CLINTON — Friday’s celebration of the nation’s birth also serves as a return to the spotlight for one of Clinton’s historical figures.
LaMetta Wynn, Clinton’s mayor from 1995 to 2007, said she’s weaning herself off public service. It’s something that has dominated the 80-year-old’s life for the better part of three decades. Her recent stints included terms on the Iowa Board of Education, the Women’s Health Board and her local church board.
“Sometimes I think, why do you do all of these things?” she mused, a hint of exasperation accompanying the words. “I always feel, ‘I’ve got time, I can do that.’ But more recently, I’ve been telling myself, ‘You don’t need to do all of these things.’ One of these days I’m going to surprise people and say, ‘No.’“
Video: LaMetta Wynn - the first black female mayor in Iowa - has wall-to-wall achievements. She's Friday's 4th of July parade marshal.
The accolades seem endless for Wynn: the first, and only, black female to hold a mayoral office in Iowa; honorary doctorates from three universities; lifetime achievement awards. At her pinnacle, Newsweek named her one of the 25 Most Influential Mayors in the country, alongside the likes of New York’s Rudy Giuliani — an eventual presidential candidate. James Patterson even named a character after Wynn in one of his novels.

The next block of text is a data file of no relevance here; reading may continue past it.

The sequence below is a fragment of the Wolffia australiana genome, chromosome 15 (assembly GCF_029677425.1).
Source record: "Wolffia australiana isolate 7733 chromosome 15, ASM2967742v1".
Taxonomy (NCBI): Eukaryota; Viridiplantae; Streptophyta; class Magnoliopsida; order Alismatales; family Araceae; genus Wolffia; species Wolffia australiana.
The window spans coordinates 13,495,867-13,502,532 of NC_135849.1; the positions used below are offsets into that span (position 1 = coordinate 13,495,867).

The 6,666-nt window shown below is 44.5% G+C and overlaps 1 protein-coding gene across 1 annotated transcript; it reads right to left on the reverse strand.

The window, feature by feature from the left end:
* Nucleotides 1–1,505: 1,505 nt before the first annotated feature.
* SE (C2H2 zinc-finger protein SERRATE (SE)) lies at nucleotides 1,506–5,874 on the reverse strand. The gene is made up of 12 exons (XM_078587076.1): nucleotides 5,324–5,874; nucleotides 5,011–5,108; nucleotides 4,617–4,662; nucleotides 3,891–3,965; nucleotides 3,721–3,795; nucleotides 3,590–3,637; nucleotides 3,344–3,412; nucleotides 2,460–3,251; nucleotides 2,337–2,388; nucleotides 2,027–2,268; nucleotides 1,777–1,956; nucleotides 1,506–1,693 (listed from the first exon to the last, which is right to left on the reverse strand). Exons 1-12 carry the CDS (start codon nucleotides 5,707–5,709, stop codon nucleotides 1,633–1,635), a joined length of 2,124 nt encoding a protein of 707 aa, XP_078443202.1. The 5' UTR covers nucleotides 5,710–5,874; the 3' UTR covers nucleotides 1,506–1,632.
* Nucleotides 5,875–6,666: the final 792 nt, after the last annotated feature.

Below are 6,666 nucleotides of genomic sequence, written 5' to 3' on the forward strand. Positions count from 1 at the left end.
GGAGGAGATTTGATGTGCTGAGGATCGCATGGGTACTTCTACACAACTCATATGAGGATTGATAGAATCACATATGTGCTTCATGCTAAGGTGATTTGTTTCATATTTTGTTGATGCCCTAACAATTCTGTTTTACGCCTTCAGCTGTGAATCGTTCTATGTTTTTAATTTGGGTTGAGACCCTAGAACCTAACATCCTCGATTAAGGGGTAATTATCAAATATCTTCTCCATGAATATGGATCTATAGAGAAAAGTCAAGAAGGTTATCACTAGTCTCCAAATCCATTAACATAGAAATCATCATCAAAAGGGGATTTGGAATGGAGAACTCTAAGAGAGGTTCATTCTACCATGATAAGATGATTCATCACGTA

Her reputation is such that she’s still recruited to speak on race and equality. Yet, when Wynn received the call to be the marshal for Friday’s Fourth of July festival — a footnote compared to her other distinctions — it brought the woman to tears. To her, it’s astonishing others still want to recognize her principal breakthrough.
Video: Parade marshal honor "humbles" LaMetta Wynn
“I don’t cry much, and I’m not a crybaby, but when I got that call I just had to cry because there are a lot of people in Clinton who have done a lot of things,” Wynn said.